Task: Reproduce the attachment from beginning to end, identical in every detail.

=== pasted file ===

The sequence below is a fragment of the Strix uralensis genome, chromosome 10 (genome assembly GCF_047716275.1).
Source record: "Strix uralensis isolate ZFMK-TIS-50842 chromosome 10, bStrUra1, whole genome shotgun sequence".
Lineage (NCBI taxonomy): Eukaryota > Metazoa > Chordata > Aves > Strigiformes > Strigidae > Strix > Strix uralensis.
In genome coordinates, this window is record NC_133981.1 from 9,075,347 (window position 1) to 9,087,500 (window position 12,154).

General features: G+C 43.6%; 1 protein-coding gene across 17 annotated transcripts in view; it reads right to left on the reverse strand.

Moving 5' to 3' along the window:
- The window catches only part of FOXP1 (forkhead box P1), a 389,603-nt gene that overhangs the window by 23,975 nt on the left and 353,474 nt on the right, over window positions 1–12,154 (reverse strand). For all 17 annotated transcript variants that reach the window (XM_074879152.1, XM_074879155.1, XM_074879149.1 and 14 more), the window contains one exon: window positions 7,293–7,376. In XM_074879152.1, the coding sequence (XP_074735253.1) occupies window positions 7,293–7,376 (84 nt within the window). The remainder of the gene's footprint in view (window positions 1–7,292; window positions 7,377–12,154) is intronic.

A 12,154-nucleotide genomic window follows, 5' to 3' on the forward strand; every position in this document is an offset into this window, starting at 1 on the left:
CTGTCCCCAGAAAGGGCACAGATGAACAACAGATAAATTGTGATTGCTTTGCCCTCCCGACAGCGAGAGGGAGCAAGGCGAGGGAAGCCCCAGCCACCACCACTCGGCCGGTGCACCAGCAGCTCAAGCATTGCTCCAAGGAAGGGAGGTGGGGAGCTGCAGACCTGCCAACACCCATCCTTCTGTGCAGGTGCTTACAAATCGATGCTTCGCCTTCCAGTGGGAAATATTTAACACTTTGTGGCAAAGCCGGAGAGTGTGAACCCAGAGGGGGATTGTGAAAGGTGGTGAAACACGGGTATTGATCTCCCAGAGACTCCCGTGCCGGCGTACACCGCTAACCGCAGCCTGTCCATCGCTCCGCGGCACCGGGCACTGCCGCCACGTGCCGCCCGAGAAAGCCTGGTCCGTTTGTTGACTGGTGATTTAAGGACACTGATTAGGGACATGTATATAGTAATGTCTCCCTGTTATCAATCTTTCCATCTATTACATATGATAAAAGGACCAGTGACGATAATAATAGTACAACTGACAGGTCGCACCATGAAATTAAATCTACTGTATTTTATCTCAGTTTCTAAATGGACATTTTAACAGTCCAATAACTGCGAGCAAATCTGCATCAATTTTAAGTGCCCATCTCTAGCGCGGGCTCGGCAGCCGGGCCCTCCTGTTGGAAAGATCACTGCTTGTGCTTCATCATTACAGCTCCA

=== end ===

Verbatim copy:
The sequence below is a fragment of the Strix uralensis genome, chromosome 10 (genome assembly GCF_047716275.1).
Source record: "Strix uralensis isolate ZFMK-TIS-50842 chromosome 10, bStrUra1, whole genome shotgun sequence".
Lineage (NCBI taxonomy): Eukaryota > Metazoa > Chordata > Aves > Strigiformes > Strigidae > Strix > Strix uralensis.
In genome coordinates, this window is record NC_133981.1 from 9,075,347 (window position 1) to 9,087,500 (window position 12,154).

General features: G+C 43.6%; 1 protein-coding gene across 17 annotated transcripts in view; it reads right to left on the reverse strand.

Moving 5' to 3' along the window:
- The window catches only part of FOXP1 (forkhead box P1), a 389,603-nt gene that overhangs the window by 23,975 nt on the left and 353,474 nt on the right, over window positions 1–12,154 (reverse strand). For all 17 annotated transcript variants that reach the window (XM_074879152.1, XM_074879155.1, XM_074879149.1 and 14 more), the window contains one exon: window positions 7,293–7,376. In XM_074879152.1, the coding sequence (XP_074735253.1) occupies window positions 7,293–7,376 (84 nt within the window). The remainder of the gene's footprint in view (window positions 1–7,292; window positions 7,377–12,154) is intronic.

A 12,154-nucleotide genomic window follows, 5' to 3' on the forward strand; every position in this document is an offset into this window, starting at 1 on the left:
CTGTCCCCAGAAAGGGCACAGATGAACAACAGATAAATTGTGATTGCTTTGCCCTCCCGACAGCGAGAGGGAGCAAGGCGAGGGAAGCCCCAGCCACCACCACTCGGCCGGTGCACCAGCAGCTCAAGCATTGCTCCAAGGAAGGGAGGTGGGGAGCTGCAGACCTGCCAACACCCATCCTTCTGTGCAGGTGCTTACAAATCGATGCTTCGCCTTCCAGTGGGAAATATTTAACACTTTGTGGCAAAGCCGGAGAGTGTGAACCCAGAGGGGGATTGTGAAAGGTGGTGAAACACGGGTATTGATCTCCCAGAGACTCCCGTGCCGGCGTACACCGCTAACCGCAGCCTGTCCATCGCTCCGCGGCACCGGGCACTGCCGCCACGTGCCGCCCGAGAAAGCCTGGTCCGTTTGTTGACTGGTGATTTAAGGACACTGATTAGGGACATGTATATAGTAATGTCTCCCTGTTATCAATCTTTCCATCTATTACATATGATAAAAGGACCAGTGACGATAATAATAGTACAACTGACAGGTCGCACCATGAAATTAAATCTACTGTATTTTATCTCAGTTTCTAAATGGACATTTTAACAGTCCAATAACTGCGAGCAAATCTGCATCAATTTTAAGTGCCCATCTCTAGCGCGGGCTCGGCAGCCGGGCCCTCCTGTTGGAAAGATCACTGCTTGTGCTTCATCATTACAGCTCCA